S4/HANA. "The technology got ahead of the people," said McDermott of S/4HANA. That may be, but from what I hear, future progress with S/4HANA is not just a matter of creating reassuring roadmaps, migration paths and value-assurance guarantees. One insider tells me "most S/4HANA customers are net new [greenfield] deployments because the functional coverage isn't wide enough (yet) for brownfield." A third-party integrator that helps SAP customers with S/4HANA implementations tells me that changes from S/4HANA release to release and process deprecations have led to reimplementation requirements.
The bottom line is that much technical work remains to be done with S/4HANA. Legacy applications are still being simplified or rewritten from scratch. "We're storming ahead," Hasso Plattner was proud to say during his keynote, and he pointed to several all-new, never-before-possible applications such as the RealSpend real-time cost analysis app introduced at SAPPHIRE. The keynote case example of Nestle's S/4HANA deployment clearly shows that larger and larger enterprises are taking the plunge with S/4HANA, but customers will need time to work through sensible migration paths to new applications and processes.
Advice to SAP customers: Don't make decisions based on any generic roadmaps, migration-path documents or brochures. As Constellation Research tells customers in its advisory work, you must first understand your current-state processes and exactly how the technology is used. SAP and systems integrators have diagnostic tools that can show you exactly how your people interact with applications and processes. You need in-depth understanding before you can commit to migrating to new apps and processes.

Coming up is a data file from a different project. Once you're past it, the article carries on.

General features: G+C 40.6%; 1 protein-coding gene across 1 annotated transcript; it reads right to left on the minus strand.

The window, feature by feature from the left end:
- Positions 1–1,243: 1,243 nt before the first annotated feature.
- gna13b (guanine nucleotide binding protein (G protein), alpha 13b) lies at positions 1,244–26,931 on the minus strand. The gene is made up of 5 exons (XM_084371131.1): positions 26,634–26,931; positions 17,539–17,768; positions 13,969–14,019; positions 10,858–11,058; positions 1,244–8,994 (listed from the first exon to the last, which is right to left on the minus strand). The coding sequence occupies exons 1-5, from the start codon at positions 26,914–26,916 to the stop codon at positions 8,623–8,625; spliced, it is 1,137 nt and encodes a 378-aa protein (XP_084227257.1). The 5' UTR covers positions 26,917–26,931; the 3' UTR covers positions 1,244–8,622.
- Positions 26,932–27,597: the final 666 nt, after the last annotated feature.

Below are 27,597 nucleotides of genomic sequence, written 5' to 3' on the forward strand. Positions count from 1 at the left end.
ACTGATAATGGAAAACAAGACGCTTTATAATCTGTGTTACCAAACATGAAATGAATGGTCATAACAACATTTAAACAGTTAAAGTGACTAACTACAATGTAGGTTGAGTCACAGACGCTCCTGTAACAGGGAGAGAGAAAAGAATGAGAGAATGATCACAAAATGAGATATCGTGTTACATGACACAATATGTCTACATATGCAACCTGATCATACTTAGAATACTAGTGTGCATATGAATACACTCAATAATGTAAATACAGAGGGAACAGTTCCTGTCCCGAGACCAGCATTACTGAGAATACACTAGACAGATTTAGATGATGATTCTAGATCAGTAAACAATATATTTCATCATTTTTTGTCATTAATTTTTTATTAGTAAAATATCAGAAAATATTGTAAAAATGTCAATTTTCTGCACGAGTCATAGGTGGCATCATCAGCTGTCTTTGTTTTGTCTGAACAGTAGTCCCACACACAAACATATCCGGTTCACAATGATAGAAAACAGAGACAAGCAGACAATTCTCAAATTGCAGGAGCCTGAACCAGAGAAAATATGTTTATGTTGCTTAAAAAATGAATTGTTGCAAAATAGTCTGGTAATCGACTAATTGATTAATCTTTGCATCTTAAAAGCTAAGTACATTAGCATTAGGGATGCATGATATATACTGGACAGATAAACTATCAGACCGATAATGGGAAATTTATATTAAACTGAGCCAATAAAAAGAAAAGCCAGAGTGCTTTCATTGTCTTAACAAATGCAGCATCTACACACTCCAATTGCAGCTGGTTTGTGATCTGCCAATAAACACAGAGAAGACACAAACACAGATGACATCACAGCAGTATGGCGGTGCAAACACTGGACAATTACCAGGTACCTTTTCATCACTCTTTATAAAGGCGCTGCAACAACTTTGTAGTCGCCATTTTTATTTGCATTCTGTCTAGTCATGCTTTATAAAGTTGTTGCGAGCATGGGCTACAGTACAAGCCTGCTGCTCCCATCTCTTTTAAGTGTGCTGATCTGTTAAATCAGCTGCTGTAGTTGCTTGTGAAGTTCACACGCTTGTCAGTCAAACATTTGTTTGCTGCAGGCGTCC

BusinessObjects Cloud. BusinessObjects Cloud has huge promise, but I have to wonder how incented the legacy product channels and sales teams are to promote this option? Success with BusinessObjects Cloud could well mean disruption for BusinessObjects Enterprise. Constellation Research believes that the future will be as much or more about the data outside your four walls as it is about the same old transactional records. Incumbent customer business intelligence leaders and old-school software salespeople may not see that future. It's up to the innovators within your company to spark experiments with managing, merging, analyzing and perhaps even monetizing data in the cloud.
Data and Disruption. The SAP Digital Consumer Insight Service is exciting, but I'm surprised SAP has been quiet, thus far, on plans to help SAP customers to become data disruptors in their own right. Constellation Research advises companies on data-monetization strategies, so we know that many companies are interested in third-party data enrichment and using new combinations of data to drive new business models. It's an area that SAP competitors IBM, Oracle and Qlik are pursuing aggresively.
The good news is that SAP's learnings on monetizing its own data and on bringing partners into the API Business Hub will be easily transferrable to customers. We'll be on the leading edge of sharing SAP's strategy on this front and we'll advise you on how that strategy fits with your own data strategy.